In general, each New Jersey parent has the right to a specified amount of parenting time. Courts will typically make this determination based on the best interests of a former couple’s child. For parents who are members of the military, this right can be interrupted as a result of deployment. If you recently received notice of your deployment, you probably have a lot of questions. Of paramount importance is — what happens to your children while you are away?.
Under New Jersey law, the actual or potential absence of a deployed military parent may not be used against the parent in a child custody or parenting plan determination. An Army, Navy, Air Force, Marine Corps, Coast Guard, National Guard, or other service member who is ordered to serve overseas for at least 30 days is considered deployed. In addition to deployment, an individual who receives service-related treatment for a medical condition that prohibits the parent from exercising his or her right to engage in parenting time is normally protected under the same law.
If a child custody or parenting time order has not yet been entered, a New Jersey court is required to expedite the process as much as possible once a military parent receives a written deployment notice. Whether or not such an order has been entered by a court, a service member parent who learns of an impending overseas deployment must notify the child’s other parent about the expected length and location of the overseas mission within 10 days of receiving written notice of the deployment or the day prior to leaving, unless otherwise prohibited from doing so. Additionally, the other parent should be notified about the deployed parent’s scheduled or future leave. During such time, the other parent must enable the child to communicate with his or her deployed parent or a parent who is receiving long-term service-related treatment. Such communications may take place electronically, over the telephone, or by other reasonable and feasible means.
New Jersey law provides that a family court may not modify a parenting time or child custody agreement or issue a new order during a parent’s military deployment or service-related treatment without the consent of both parents, unless the court determines that doing so is in the best interests of the child. If an order is modified or created in the absence of a deployed parent, a family member of the military parent who has a close relationship with the child may be provided with parenting time in the parent’s absence. Such an order does not, however, create a later legal right to visitation for the relative.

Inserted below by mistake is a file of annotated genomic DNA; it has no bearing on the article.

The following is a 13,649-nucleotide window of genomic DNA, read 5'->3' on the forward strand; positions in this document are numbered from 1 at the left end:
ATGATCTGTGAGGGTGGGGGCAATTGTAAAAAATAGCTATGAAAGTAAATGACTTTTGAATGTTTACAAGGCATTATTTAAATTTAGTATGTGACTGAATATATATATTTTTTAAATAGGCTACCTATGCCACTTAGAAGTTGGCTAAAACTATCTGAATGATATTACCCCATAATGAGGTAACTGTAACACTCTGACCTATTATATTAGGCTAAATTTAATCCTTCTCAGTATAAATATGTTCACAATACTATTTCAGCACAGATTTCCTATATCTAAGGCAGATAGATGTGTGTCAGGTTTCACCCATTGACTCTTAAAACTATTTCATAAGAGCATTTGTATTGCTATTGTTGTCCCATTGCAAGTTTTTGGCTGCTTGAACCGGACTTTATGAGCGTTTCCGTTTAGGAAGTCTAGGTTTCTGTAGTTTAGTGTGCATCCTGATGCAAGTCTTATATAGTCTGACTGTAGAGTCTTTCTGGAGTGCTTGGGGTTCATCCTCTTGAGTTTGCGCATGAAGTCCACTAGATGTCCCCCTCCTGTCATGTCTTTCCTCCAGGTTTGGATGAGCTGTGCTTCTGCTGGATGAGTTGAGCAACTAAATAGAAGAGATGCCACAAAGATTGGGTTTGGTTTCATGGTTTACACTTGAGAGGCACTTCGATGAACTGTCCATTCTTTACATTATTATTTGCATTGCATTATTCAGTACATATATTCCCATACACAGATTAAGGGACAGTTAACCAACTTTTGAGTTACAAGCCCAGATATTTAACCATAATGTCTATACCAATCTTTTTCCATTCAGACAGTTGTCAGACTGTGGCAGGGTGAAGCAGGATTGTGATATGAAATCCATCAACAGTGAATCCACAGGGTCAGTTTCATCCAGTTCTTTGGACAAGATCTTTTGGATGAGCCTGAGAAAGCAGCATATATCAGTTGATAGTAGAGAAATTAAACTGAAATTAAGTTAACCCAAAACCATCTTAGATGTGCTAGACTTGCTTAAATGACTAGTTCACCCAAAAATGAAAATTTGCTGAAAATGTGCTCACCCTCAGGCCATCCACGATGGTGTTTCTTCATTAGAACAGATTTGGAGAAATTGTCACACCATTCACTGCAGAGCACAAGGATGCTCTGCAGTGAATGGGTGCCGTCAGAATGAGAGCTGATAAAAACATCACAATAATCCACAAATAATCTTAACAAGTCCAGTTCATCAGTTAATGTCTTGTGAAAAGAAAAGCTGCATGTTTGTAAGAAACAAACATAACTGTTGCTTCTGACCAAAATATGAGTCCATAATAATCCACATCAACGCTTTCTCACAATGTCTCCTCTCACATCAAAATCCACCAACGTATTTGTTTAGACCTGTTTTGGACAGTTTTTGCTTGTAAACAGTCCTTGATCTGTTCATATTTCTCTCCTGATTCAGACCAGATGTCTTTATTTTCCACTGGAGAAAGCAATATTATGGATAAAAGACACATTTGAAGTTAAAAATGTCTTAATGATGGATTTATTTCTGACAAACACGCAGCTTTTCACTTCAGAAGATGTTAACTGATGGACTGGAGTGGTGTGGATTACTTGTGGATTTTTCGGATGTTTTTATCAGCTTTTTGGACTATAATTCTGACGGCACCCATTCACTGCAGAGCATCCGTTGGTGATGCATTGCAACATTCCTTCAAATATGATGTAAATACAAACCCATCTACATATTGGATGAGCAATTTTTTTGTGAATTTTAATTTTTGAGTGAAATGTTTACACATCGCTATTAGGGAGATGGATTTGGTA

The State of New Jersey retains the exclusive right to make child custody or parenting plan decisions for at least 90 days following a parent’s service-related treatment or deployment in situations when the order is in place immediately prior to a military deployment or treatment was issued in New Jersey. Unless modification is required in order to protect the best interests of a child, a parenting plan and child custody order that was in place the day before a parent’s military deployment or service-related treatment began will typically remain in effect for a period of at least 90 days. Despite this, a military parent may choose to make caregiving arrangements with a child’s other parent without affecting his or her own child custody rights.
If you have questions, the hardworking child custody attorneys at Goldstein Law Group are available to review your circumstances and advise you about the legal options that are available. To speak with a knowledgeable family law advocate, call Goldstein Law Group at 732-967-6777 or contact us online today.
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Will I be Required to Pay Spousal Support (ALIMONY) After My New Jersey Divorce?, April 27, 2015, New Jersey Divorce Lawyers Blog